Lettuce is one of the oldest vegetables and probably originated in India or Central Asia. According to the writings of Herodotus, lettuce was served to the Persian kings as far back as the sixth century B.C. It was a popular Roman food at about the beginning of the Christian era, and in the first century A.D. a dozen distinctly different varieties were described by Roman writers of that era. There is also evidence that lettuce was grown in China in the fifth century A.D.
Columbus may have carried lettuce seeds to the New World, for it was being cultivated in the Bahamas in 1494. It was a common vegetable in Haiti as early as 1565, and Brazil was reported to have been cultivating it before 1650. The early colonists evidently introduced lettuce into the United States, and in 1806 sixteen varieties were reported growing in American gardens.
Both the English and Latin words for lettuce are based on the heavy, milky juice of the vegetable, which is a characteristic of the lettuce family. The primitive forms of lettuce had long stems, and large leaves grew at the ends of these stems. The close-packed lettuce heads were well developed in Europe by the sixteenth century, while the loose-head type was developed later.
Lettuce has become the most valuable truck crop, and 85 percent of the commercial crop is produced in the West-California, Arizona, Colorado, Washington, Oregon, and Idaho. The Northeast and South Atlantic states are also important lettuce-growing regions.
Lettuce is available all year, and the peak months are May, June, and July. Although the Crisphead and Butterhead types of lettuce are the most important from a commercial standpoint, the Cos or Romaine type is best from a health standpoint, as the sun is allowed to penetrate each leaf. The leaves also generally have less of the bitterness that is characteristic of some types of head lettuce. The "leaf" or "bunching" type of lettuce is distinguished by loose leaves that do not form a head. This type is best for home gardening, as it can be grown in areas where the temperature is too high for successful growing of the other types of lettuce. The Stem type lettuce has an enlarged stem and no head. The leaves are not as palatable as the other types of lettuce leaves except when young and tender. The stems are pulled and eaten raw or cooked.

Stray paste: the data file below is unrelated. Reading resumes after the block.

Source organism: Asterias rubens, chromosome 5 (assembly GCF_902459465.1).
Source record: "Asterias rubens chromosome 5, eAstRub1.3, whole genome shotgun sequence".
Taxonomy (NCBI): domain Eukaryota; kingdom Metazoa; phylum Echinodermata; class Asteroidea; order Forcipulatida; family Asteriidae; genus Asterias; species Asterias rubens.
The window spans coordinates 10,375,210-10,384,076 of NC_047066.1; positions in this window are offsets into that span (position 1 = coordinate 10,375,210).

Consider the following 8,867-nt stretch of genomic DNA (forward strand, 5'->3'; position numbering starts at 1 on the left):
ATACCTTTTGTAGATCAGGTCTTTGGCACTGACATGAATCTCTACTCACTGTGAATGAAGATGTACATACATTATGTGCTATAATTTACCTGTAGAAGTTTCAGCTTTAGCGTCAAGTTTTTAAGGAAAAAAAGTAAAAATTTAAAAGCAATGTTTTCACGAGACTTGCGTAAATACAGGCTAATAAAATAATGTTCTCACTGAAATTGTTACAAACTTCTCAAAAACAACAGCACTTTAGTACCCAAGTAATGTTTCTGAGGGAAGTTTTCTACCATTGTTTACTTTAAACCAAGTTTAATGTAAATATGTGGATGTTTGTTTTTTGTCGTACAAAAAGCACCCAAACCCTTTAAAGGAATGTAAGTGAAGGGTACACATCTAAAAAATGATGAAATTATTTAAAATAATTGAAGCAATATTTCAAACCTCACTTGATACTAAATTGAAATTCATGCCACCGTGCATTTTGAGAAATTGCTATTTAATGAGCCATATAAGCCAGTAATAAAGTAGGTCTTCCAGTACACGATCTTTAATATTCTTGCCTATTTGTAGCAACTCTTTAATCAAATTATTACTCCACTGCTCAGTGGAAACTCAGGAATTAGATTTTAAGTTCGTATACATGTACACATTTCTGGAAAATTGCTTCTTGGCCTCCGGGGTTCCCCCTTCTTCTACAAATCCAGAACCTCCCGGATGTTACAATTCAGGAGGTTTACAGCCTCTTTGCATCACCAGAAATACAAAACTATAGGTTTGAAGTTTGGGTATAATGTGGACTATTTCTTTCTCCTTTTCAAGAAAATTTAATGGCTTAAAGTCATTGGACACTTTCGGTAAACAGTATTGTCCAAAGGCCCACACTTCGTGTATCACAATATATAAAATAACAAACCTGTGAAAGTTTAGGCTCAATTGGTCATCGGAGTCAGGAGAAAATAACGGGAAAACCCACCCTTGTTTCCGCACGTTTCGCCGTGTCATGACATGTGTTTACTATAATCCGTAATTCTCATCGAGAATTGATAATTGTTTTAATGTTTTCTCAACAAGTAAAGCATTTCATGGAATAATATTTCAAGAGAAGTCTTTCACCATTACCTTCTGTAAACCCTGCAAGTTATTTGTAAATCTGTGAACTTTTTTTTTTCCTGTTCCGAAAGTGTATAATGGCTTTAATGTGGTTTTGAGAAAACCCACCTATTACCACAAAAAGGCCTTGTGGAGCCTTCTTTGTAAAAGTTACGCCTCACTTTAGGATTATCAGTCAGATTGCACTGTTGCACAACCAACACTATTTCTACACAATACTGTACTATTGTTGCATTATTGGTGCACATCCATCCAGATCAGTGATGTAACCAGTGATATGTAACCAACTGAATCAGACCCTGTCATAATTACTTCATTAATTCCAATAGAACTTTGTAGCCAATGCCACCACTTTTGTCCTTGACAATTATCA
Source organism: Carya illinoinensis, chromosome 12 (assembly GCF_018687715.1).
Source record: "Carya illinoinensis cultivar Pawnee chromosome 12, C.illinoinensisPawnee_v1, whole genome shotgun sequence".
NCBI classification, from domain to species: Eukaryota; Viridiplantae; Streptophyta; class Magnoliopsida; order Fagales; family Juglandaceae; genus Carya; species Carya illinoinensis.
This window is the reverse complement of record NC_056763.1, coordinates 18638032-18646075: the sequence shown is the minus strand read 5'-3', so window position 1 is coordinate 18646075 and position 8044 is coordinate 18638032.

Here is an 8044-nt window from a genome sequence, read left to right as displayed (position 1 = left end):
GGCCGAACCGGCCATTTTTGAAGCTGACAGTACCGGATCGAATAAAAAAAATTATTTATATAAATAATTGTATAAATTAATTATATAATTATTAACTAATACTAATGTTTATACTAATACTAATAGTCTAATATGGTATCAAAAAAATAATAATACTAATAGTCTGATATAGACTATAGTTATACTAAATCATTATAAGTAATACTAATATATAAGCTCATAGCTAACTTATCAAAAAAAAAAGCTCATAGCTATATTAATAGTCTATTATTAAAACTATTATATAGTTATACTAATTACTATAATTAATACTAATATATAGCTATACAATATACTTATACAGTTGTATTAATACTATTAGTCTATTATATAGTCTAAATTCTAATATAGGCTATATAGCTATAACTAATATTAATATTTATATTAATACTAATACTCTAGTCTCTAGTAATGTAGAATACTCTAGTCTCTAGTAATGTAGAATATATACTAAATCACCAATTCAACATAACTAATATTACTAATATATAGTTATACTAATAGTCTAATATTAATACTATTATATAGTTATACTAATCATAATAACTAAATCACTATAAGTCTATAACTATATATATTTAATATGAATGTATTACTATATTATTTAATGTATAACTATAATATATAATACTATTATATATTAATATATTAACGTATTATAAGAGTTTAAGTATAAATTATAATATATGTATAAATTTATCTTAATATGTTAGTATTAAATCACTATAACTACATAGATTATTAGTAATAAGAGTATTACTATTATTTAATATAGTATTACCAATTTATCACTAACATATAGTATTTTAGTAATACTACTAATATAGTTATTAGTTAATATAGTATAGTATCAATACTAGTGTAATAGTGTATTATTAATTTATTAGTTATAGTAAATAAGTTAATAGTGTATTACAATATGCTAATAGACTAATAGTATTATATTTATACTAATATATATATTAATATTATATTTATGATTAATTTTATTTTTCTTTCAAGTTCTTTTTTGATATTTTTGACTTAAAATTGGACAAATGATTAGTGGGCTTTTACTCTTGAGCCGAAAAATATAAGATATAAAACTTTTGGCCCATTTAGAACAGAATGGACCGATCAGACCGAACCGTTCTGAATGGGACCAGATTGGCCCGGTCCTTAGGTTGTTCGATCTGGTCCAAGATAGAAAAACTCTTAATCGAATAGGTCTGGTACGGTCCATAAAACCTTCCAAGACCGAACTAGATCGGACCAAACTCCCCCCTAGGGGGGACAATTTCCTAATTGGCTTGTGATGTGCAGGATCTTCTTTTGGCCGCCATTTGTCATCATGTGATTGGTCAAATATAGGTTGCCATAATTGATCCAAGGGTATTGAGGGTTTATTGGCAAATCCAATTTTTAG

Lettuce of good quality should be fresh, crisp, and tender, and if in head-lettuce form, the head should be fairly firm to hard. Lettuce with a well-developed seed stem has a bitter flavor.
Benefits of LettuceLeaf lettuce is much richer in iron than head lettuce. I do not advocate using head lettuce in the diet, for it contains little nourishment. It contains significantly lower amounts of vitamins A and C than green Romaine lettuce. The darker green outside leaves contain a much higher proportion of the valuable food elements than the light-colored inner leaves. Head lettuce is very gas-forming, and really only offers bulk to the intestinal tract. It has an alkaline ash, however, and is not stimulating. Also, it is excellent for those who would like to lose weight. It also has many sleeppromoting elements and makes good lettuce juice, which will help promote sleep. It tends to slow down the digestive effect of the intestinal tract.
Nutrients in one pound (head lettuce)
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